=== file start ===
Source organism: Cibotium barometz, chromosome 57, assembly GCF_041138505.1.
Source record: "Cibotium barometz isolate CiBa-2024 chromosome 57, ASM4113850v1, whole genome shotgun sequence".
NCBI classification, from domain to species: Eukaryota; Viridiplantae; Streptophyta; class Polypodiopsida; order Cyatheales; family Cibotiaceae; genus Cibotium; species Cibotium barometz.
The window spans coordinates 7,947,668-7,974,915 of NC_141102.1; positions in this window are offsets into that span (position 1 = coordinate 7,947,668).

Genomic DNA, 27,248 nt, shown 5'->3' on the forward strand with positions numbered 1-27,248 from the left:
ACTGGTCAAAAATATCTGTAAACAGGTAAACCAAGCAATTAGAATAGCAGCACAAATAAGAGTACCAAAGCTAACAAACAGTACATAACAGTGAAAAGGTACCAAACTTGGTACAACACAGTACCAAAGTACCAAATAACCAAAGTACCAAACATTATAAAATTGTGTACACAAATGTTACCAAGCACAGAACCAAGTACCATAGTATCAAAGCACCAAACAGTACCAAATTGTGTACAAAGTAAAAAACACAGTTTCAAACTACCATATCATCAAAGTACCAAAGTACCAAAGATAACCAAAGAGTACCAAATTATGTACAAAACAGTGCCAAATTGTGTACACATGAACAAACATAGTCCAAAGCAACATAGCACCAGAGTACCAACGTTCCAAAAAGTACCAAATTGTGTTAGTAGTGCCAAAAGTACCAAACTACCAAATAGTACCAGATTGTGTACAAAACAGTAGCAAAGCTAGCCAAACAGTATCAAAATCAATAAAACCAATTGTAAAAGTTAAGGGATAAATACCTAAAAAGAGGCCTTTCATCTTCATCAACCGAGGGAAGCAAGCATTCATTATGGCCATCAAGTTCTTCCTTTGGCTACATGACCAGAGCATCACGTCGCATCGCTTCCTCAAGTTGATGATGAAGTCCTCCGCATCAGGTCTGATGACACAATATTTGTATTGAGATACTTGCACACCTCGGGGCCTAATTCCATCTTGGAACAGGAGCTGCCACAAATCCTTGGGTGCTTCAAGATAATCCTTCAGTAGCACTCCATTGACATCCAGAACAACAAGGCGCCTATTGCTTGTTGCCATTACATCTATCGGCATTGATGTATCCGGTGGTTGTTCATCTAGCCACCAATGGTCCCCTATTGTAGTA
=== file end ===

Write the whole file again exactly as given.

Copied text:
Source organism: Cibotium barometz, chromosome 57, assembly GCF_041138505.1.
Source record: "Cibotium barometz isolate CiBa-2024 chromosome 57, ASM4113850v1, whole genome shotgun sequence".
NCBI classification, from domain to species: Eukaryota; Viridiplantae; Streptophyta; class Polypodiopsida; order Cyatheales; family Cibotiaceae; genus Cibotium; species Cibotium barometz.
The window spans coordinates 7,947,668-7,974,915 of NC_141102.1; positions in this window are offsets into that span (position 1 = coordinate 7,947,668).

Genomic DNA, 27,248 nt, shown 5'->3' on the forward strand with positions numbered 1-27,248 from the left:
ACTGGTCAAAAATATCTGTAAACAGGTAAACCAAGCAATTAGAATAGCAGCACAAATAAGAGTACCAAAGCTAACAAACAGTACATAACAGTGAAAAGGTACCAAACTTGGTACAACACAGTACCAAAGTACCAAATAACCAAAGTACCAAACATTATAAAATTGTGTACACAAATGTTACCAAGCACAGAACCAAGTACCATAGTATCAAAGCACCAAACAGTACCAAATTGTGTACAAAGTAAAAAACACAGTTTCAAACTACCATATCATCAAAGTACCAAAGTACCAAAGATAACCAAAGAGTACCAAATTATGTACAAAACAGTGCCAAATTGTGTACACATGAACAAACATAGTCCAAAGCAACATAGCACCAGAGTACCAACGTTCCAAAAAGTACCAAATTGTGTTAGTAGTGCCAAAAGTACCAAACTACCAAATAGTACCAGATTGTGTACAAAACAGTAGCAAAGCTAGCCAAACAGTATCAAAATCAATAAAACCAATTGTAAAAGTTAAGGGATAAATACCTAAAAAGAGGCCTTTCATCTTCATCAACCGAGGGAAGCAAGCATTCATTATGGCCATCAAGTTCTTCCTTTGGCTACATGACCAGAGCATCACGTCGCATCGCTTCCTCAAGTTGATGATGAAGTCCTCCGCATCAGGTCTGATGACACAATATTTGTATTGAGATACTTGCACACCTCGGGGCCTAATTCCATCTTGGAACAGGAGCTGCCACAAATCCTTGGGTGCTTCAAGATAATCCTTCAGTAGCACTCCATTGACATCCAGAACAACAAGGCGCCTATTGCTTGTTGCCATTACATCTATCGGCATTGATGTATCCGGTGGTTGTTCATCTAGCCACCAATGGTCCCCTATTGTAGTA